BENCH HOPEFUL HAS TO FACE APARTHEID PAST

A SENIOR Pretoria advocate was asked to apologise for his stint in the old Conservative Party and for defending apartheid-era perpetrators when the Judicial Services Commission interviewed nominees for the bench yesterday.

A SENIOR Pretoria advocate was asked to apologise for his stint in the old Conservative Party and for defending apartheid-era perpetrators when the Judicial Services Commission interviewed nominees for the bench yesterday.

Hennie de Vos conceded during questioning that he served as chairperson of the Waterkloof branch of the far-right party from 1982 to 1987, a time when he said "the supposition still was that South Africa must be divided in areas where black, white and coloured were totally independent of each other".

He said he left the National Party for the breakaway CP in what was a "dispute between Afrikaners trying to talk politics among each other" about the merits of the National Party's tri-cameral parliament.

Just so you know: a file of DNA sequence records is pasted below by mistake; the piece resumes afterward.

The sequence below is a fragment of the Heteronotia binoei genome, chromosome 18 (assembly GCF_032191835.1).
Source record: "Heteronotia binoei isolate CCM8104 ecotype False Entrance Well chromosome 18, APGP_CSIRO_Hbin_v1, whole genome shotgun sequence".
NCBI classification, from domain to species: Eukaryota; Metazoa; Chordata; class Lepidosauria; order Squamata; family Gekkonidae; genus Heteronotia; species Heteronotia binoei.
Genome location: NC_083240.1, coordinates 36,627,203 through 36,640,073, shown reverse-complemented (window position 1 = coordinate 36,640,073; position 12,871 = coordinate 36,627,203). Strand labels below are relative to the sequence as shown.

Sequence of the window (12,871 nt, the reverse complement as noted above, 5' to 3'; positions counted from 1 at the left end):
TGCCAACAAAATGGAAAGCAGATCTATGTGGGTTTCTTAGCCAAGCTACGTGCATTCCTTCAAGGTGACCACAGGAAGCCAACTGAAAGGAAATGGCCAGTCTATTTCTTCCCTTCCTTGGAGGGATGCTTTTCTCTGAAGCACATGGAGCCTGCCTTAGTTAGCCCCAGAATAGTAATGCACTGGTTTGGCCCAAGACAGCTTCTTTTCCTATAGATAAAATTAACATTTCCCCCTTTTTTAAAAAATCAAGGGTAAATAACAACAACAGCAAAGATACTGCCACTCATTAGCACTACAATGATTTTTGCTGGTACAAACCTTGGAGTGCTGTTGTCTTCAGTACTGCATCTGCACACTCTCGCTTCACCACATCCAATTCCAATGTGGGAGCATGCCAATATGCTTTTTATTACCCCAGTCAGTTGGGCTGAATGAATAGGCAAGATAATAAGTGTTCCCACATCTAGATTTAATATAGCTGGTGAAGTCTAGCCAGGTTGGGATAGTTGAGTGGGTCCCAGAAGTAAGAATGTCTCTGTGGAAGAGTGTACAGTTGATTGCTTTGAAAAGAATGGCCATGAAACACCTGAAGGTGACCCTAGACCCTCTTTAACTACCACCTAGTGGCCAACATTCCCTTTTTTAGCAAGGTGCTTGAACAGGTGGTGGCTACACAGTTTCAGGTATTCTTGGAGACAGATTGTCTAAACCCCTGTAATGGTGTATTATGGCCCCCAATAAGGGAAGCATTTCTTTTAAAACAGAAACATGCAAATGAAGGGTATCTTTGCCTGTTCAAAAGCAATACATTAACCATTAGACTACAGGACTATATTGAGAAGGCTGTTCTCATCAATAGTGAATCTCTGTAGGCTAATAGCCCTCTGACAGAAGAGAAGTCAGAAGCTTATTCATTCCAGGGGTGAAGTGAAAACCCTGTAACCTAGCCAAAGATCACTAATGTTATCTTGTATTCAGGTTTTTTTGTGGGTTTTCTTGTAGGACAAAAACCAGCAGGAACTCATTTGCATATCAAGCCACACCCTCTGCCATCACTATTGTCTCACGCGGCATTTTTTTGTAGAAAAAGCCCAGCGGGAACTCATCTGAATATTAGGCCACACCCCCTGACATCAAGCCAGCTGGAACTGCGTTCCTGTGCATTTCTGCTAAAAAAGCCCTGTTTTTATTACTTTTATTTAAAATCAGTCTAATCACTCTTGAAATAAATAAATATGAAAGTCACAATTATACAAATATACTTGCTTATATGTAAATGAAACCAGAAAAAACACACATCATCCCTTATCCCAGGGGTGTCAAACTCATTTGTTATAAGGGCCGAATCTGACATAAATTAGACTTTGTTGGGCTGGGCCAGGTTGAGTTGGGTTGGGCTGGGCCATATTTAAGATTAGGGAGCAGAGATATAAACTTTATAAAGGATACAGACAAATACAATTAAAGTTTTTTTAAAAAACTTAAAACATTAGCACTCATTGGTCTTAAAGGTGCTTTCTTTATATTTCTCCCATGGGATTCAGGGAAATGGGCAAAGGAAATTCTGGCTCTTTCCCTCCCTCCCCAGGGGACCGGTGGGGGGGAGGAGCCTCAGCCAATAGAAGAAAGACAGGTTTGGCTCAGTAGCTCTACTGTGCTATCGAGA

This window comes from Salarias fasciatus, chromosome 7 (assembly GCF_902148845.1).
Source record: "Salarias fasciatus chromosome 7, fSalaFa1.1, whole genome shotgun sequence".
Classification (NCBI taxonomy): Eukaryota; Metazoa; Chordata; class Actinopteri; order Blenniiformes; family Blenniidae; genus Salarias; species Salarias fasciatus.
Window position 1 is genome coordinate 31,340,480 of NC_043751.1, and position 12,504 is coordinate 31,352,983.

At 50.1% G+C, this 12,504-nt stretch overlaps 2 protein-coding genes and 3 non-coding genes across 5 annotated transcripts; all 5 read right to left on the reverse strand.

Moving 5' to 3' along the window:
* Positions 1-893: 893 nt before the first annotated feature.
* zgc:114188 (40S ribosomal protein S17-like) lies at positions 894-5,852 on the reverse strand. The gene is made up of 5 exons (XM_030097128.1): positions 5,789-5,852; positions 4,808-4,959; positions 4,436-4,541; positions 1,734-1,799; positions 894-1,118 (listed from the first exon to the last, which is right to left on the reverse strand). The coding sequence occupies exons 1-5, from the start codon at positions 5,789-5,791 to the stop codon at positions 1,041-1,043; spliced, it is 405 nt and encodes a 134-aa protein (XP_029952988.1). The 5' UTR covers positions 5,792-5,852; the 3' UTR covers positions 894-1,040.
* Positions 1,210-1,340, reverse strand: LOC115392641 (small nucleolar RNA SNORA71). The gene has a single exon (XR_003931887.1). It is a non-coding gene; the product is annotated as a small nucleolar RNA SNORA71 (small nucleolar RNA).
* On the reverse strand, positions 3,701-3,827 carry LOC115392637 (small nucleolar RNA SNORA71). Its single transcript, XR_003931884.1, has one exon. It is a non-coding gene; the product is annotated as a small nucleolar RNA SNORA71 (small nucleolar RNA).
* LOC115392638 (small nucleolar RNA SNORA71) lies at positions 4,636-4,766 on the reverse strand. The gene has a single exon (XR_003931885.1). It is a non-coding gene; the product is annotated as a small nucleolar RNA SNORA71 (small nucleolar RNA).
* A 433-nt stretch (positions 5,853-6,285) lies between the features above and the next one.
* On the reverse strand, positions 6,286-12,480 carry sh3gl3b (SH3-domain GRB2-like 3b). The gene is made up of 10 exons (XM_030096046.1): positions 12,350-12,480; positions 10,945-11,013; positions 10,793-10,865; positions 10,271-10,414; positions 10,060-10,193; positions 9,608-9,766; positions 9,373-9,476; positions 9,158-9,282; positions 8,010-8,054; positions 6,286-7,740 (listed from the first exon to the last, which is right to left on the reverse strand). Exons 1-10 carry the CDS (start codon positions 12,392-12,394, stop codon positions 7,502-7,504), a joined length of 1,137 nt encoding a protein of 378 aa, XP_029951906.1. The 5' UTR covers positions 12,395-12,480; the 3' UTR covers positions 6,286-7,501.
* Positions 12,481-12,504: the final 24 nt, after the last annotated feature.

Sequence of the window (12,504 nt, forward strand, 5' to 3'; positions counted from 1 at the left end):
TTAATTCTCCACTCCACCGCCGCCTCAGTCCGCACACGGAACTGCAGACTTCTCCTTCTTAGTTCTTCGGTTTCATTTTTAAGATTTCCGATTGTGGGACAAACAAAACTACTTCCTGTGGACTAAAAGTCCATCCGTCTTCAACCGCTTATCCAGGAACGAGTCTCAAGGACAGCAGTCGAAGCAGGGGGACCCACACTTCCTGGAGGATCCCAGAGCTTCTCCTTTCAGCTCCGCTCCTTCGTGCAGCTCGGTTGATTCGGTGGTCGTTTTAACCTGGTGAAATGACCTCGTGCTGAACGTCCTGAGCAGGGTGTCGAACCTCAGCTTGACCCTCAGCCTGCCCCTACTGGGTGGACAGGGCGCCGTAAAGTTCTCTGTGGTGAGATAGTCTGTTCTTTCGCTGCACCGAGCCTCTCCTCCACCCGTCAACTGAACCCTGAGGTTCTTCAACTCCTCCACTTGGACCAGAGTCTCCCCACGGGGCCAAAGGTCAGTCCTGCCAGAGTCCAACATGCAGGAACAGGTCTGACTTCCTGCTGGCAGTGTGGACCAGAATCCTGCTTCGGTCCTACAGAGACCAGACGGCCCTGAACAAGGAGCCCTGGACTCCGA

De Vos said he had not been involved in politics for the past 22 years.

He said he had for several years taken in black law graduates as trainees because "it was the best way" of transforming the judiciary.

Many of the graduates "had taken silk".

But Dumisa Ntsebeza, one of President Jacob Zuma's new appointees to the JSC, said he had failed to explain his conversion from right-winger to a promoter of racial parity on the bench.

"You are not on trial but in a sense the people here would like to know that the people they are putting on the bench have the values of the Constitution at heart.

"I would be a happier person if you are ready to say: 'I'm a person who was part of a bad past.' I do not get that sense from you." - Sapa

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